Tackling Noxious Weeds a Watershed at a Time


The Mason and Smith Valley conservation districts in Nevada participated with partners in a Streambank Soil Bioengineering Technical Training Workshop. The site was experiencing drastic bank erosion. Partners in the workshop included the Nevada Division of Environmental Protection, Western Nevada Resource Conservation and Development, the Natural Resources Conservation Service and Nevada Division of Water Resources. Workshop participants reshaped the stream bank, installed rock refusal trenches, rock and vegetated barbs, willow bundles, juniper revetments, live stakes and erosion control blankets.

The Mason and Smith Valley conservation districts in Nevada participated in a Streambank Soil Bioengineering Technical Training Workshop. The site was experiencing drastic bank erosion.

Controlling noxious weeds requires watershed approaches and strong partnerships. Two conservation districts have joined forces with local, state and federal partners to get the work done.

(Images and article courtesy of the National Association of Conservation Districts’ report, Our Land, Our Water.)

Gaining a foothold in efforts to eradicate noxious weeds is like herding cats. They’re not always where you want them to be.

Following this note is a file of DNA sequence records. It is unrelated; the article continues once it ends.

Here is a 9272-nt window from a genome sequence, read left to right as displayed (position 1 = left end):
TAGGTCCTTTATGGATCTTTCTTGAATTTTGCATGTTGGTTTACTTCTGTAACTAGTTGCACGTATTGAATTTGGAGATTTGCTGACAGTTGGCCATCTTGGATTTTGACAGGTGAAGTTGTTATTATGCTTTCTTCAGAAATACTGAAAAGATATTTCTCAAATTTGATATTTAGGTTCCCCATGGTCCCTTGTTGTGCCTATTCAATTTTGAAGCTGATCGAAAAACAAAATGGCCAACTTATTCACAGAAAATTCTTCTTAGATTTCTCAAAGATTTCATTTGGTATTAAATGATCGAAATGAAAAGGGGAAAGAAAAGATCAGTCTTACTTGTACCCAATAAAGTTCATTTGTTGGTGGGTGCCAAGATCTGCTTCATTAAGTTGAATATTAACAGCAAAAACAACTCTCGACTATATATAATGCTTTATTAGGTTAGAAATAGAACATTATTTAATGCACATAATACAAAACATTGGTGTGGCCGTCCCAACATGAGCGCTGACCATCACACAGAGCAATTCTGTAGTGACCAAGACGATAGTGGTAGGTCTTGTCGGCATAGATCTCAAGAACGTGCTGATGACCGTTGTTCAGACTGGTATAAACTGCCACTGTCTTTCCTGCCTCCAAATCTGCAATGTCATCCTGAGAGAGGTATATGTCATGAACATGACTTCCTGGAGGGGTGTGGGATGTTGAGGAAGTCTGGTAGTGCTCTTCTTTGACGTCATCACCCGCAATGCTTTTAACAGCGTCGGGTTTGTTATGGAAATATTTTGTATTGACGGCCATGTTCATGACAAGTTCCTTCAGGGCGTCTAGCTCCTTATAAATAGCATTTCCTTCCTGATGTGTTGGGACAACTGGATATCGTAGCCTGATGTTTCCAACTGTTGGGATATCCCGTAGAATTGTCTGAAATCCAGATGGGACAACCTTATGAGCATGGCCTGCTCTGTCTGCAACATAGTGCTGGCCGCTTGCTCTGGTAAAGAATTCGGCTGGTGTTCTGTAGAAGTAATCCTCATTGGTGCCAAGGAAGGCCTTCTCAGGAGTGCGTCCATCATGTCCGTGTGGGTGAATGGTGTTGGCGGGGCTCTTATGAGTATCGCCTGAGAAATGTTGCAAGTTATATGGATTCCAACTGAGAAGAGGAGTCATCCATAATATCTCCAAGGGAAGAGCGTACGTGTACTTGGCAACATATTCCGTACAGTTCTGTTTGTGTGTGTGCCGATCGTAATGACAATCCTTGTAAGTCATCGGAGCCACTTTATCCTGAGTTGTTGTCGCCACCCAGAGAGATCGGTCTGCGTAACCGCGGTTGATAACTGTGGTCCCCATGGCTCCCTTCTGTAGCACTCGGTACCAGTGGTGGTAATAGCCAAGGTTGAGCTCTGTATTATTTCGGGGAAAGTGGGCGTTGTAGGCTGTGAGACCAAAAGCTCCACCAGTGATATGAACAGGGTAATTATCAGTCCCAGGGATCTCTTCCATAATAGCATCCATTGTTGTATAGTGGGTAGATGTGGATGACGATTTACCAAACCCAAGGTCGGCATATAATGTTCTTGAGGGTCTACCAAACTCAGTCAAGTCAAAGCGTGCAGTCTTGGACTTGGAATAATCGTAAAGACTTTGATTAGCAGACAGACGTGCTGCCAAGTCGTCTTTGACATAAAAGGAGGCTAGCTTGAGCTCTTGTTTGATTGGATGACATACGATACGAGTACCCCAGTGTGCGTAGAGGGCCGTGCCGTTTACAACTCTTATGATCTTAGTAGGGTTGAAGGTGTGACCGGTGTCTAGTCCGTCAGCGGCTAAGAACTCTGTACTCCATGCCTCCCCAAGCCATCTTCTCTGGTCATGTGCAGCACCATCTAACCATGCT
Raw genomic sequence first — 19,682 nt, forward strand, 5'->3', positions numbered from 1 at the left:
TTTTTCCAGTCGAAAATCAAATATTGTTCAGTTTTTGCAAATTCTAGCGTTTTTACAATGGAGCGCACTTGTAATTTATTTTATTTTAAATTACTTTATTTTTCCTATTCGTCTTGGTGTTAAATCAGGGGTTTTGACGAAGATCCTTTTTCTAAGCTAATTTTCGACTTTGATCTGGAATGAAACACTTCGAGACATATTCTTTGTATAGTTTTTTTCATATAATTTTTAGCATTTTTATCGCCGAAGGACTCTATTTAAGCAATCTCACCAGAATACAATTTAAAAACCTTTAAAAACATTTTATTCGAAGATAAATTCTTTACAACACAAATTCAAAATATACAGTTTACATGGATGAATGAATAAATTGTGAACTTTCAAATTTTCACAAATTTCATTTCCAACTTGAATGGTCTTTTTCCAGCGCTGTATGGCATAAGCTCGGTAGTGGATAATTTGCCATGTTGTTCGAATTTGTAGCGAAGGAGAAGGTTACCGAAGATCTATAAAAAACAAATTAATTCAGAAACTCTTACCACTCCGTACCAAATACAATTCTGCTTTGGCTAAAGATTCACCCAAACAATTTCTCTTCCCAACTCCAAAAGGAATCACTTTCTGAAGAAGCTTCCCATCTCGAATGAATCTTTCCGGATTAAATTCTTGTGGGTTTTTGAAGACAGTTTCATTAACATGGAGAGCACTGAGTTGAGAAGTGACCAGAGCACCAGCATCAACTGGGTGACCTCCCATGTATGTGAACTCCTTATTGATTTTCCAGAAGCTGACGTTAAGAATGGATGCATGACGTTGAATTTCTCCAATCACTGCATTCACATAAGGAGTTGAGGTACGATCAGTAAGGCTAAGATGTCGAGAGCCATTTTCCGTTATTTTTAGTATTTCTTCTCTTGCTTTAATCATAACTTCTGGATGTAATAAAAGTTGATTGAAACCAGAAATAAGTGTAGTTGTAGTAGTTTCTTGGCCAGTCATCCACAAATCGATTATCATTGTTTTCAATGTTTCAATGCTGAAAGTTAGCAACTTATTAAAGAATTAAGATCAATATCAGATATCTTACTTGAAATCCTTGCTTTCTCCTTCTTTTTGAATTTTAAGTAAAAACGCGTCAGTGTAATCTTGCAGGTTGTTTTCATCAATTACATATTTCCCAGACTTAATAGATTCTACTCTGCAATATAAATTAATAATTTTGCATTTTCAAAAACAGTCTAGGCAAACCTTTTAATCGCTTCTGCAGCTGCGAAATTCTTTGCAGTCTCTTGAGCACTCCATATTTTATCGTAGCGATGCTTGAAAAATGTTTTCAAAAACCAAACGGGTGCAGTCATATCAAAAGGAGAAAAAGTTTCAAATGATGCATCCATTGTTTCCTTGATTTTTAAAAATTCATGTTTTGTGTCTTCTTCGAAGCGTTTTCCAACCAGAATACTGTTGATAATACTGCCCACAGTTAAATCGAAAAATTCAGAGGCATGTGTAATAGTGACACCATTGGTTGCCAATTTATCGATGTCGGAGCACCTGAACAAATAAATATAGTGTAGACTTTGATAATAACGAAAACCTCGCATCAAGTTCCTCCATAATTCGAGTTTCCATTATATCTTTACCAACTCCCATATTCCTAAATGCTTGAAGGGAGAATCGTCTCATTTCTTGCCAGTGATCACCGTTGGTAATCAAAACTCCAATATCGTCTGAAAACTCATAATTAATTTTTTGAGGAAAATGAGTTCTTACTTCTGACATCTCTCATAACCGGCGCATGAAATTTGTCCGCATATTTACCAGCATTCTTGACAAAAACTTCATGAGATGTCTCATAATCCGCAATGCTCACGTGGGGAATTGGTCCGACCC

That’s one of the lessons learned by partners in noxious weed control on the Walker River basin in western Nevada. But the weeds may be corralled by a project that focuses on pinpointing where they are and then eradicating them a watershed at a time. The first step is developing a comprehensive map.

“We’ve known for some time that a comprehensive map is not available,” says Michelle Langsdorf, district manager of the Mason Valley and Smith Valley conservation districts. The districts chair the Walker River Basin Cooperative Weed Management Area (CWMA), comprised of landowners and local, state and federal agencies. “All the stake-holders in the basin got together to find those gray areas where noxious weeds aren’t targeted or funding is not available. Those are the areas where weeds thrive most,” she says.

The partners decided to coordinate efforts to have a greater impact. The conservation districts have a central role. The partners decided to address weeds on a watershed basin. The Walker River has east and west branches that join into a main stem. Each of the stems has a reservoir that serves agricultural producers who grow alfalfa, garlic and onion and graze cattle and sheep.

“We’ve targeted the east stem first. It’s about 75 miles long and has private landowners and federal land managers along the way,” she says. “Some of the areas are pretty remote, and because people aren’t back there, we don’t really know what’s in there.”

Gaining access for mapping and subsequent eradication efforts isn’t always easy, but the conservation districts’ local identity helps. “We have access to 99 percent of the east fork, and the portions we haven’t gotten access to, the landowners haven’t said no,” she says.